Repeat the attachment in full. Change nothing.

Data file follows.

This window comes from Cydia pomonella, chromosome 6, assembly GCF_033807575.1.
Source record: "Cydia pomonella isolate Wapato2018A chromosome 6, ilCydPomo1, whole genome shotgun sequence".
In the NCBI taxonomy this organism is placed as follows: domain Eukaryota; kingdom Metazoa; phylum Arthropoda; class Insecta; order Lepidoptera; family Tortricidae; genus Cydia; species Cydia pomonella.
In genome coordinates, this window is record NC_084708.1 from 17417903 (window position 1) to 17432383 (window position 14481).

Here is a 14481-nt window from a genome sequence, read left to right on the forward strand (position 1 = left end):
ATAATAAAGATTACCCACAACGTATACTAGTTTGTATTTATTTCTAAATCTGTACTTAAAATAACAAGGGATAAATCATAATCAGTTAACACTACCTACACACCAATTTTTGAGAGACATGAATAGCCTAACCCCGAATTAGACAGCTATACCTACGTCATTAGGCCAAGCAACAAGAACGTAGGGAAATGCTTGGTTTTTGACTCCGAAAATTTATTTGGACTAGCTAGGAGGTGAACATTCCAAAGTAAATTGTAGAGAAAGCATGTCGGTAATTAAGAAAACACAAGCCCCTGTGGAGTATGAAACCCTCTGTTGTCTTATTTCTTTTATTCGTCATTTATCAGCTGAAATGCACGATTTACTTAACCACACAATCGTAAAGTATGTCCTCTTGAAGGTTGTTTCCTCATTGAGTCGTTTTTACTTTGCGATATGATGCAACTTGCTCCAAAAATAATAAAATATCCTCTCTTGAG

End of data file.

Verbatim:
This window comes from Cydia pomonella, chromosome 6, assembly GCF_033807575.1.
Source record: "Cydia pomonella isolate Wapato2018A chromosome 6, ilCydPomo1, whole genome shotgun sequence".
In the NCBI taxonomy this organism is placed as follows: domain Eukaryota; kingdom Metazoa; phylum Arthropoda; class Insecta; order Lepidoptera; family Tortricidae; genus Cydia; species Cydia pomonella.
In genome coordinates, this window is record NC_084708.1 from 17417903 (window position 1) to 17432383 (window position 14481).

Here is a 14481-nt window from a genome sequence, read left to right on the forward strand (position 1 = left end):
ATAATAAAGATTACCCACAACGTATACTAGTTTGTATTTATTTCTAAATCTGTACTTAAAATAACAAGGGATAAATCATAATCAGTTAACACTACCTACACACCAATTTTTGAGAGACATGAATAGCCTAACCCCGAATTAGACAGCTATACCTACGTCATTAGGCCAAGCAACAAGAACGTAGGGAAATGCTTGGTTTTTGACTCCGAAAATTTATTTGGACTAGCTAGGAGGTGAACATTCCAAAGTAAATTGTAGAGAAAGCATGTCGGTAATTAAGAAAACACAAGCCCCTGTGGAGTATGAAACCCTCTGTTGTCTTATTTCTTTTATTCGTCATTTATCAGCTGAAATGCACGATTTACTTAACCACACAATCGTAAAGTATGTCCTCTTGAAGGTTGTTTCCTCATTGAGTCGTTTTTACTTTGCGATATGATGCAACTTGCTCCAAAAATAATAAAATATCCTCTCTTGAG